Physics and Astronomy
Student researchers working with Professor Matt Price will spending time in Ithaca College's Observatory drafting the next steps for building the College's radio telescope.
Faculty in IC's Department of Physics and Astronomy are highly dedicated to teaching, and a team of faculty have been researching and developing instructional materials and spaces optimized for performance-based Physics education. Student researchers working with Professor Price will also be planning experiments and performing data analysis for understanding how students think of themselves as scientists and physicists.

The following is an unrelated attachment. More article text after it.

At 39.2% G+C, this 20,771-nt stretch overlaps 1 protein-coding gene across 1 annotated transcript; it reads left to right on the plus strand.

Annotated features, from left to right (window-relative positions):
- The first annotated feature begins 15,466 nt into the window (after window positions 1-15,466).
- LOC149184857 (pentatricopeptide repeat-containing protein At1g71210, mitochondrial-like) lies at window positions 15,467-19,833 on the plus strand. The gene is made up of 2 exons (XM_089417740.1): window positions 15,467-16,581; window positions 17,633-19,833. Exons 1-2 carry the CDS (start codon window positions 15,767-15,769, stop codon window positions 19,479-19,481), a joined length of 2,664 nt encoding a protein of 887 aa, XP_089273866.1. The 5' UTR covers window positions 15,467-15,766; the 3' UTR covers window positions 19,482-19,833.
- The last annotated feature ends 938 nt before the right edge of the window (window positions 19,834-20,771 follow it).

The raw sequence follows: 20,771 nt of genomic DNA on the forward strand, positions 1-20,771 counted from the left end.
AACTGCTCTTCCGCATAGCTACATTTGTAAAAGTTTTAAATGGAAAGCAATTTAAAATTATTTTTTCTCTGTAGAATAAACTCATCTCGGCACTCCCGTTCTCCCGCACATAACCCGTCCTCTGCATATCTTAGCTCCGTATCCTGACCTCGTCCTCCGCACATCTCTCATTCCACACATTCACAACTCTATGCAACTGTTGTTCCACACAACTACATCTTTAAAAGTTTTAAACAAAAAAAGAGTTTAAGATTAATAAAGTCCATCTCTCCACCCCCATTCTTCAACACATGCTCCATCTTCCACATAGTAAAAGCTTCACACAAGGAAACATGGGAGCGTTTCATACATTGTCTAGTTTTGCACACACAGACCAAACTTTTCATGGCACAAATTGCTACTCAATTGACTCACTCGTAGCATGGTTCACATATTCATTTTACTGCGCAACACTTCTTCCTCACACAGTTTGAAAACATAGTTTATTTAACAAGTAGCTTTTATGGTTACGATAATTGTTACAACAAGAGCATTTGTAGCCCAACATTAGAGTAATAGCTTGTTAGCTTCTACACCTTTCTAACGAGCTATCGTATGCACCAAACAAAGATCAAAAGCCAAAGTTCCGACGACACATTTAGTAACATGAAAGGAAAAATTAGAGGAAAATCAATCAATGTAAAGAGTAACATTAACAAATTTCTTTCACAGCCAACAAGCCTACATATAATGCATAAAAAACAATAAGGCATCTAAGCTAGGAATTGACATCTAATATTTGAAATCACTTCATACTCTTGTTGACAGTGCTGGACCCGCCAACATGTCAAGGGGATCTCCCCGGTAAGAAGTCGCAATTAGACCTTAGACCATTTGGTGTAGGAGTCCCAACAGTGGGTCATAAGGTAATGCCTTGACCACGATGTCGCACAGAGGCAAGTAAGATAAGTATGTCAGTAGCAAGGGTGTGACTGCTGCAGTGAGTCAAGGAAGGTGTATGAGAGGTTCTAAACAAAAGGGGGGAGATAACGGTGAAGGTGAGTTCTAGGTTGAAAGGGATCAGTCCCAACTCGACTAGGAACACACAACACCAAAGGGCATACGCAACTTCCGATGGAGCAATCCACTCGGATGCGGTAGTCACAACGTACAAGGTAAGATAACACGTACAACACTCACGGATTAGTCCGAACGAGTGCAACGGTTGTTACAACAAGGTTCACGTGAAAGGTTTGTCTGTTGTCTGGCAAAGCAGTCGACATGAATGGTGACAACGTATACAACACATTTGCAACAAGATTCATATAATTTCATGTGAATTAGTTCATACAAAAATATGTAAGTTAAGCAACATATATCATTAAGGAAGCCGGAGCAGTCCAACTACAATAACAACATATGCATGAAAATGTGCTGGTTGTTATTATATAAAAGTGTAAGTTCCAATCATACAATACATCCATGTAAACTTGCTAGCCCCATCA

Professor Price is also enagaged in design of IC's Naked-Eye Observatory. The Ithaca College naked-eye observatory will be based on the “Uranidrome”, first developed at Middle Tennessee State University (MTSU) for use by their introductory astronomy students, local school children and their teachers, and the general public. The Uranidrome (URANI from the Greek word for 'sky' and DROMOS, meaning 'a large specially prepared place’) is an astronomical observatory with no telescope. The 90-foot diameter installation, located on a flat quad between campus buildings, has 12 concrete columns each precisely aligned with the Earth and the heavens to allow naked-eye observations (i.e. unaided by any optical devices like telescopes or cameras) of stars, the moon, the daily motion of the sun, and the motion of the earth in its annual orbit around the sun. The columns are inscribed with information about the Sun, Moon, Earth and the other seven planets, as well as Pluto. Atop each column is a metal sculpture; some are purely aesthetic and others aid specific celestial observations. For some visitors to the Uranidrome, it may conjure images of Stonehenge in Great Britain, Tiwanaku in Bolivia, or Teotihuacan in Mexico. In fact the Uranidrome is inspired by all of these ancient celestial observatories and the cultures who devised and used them.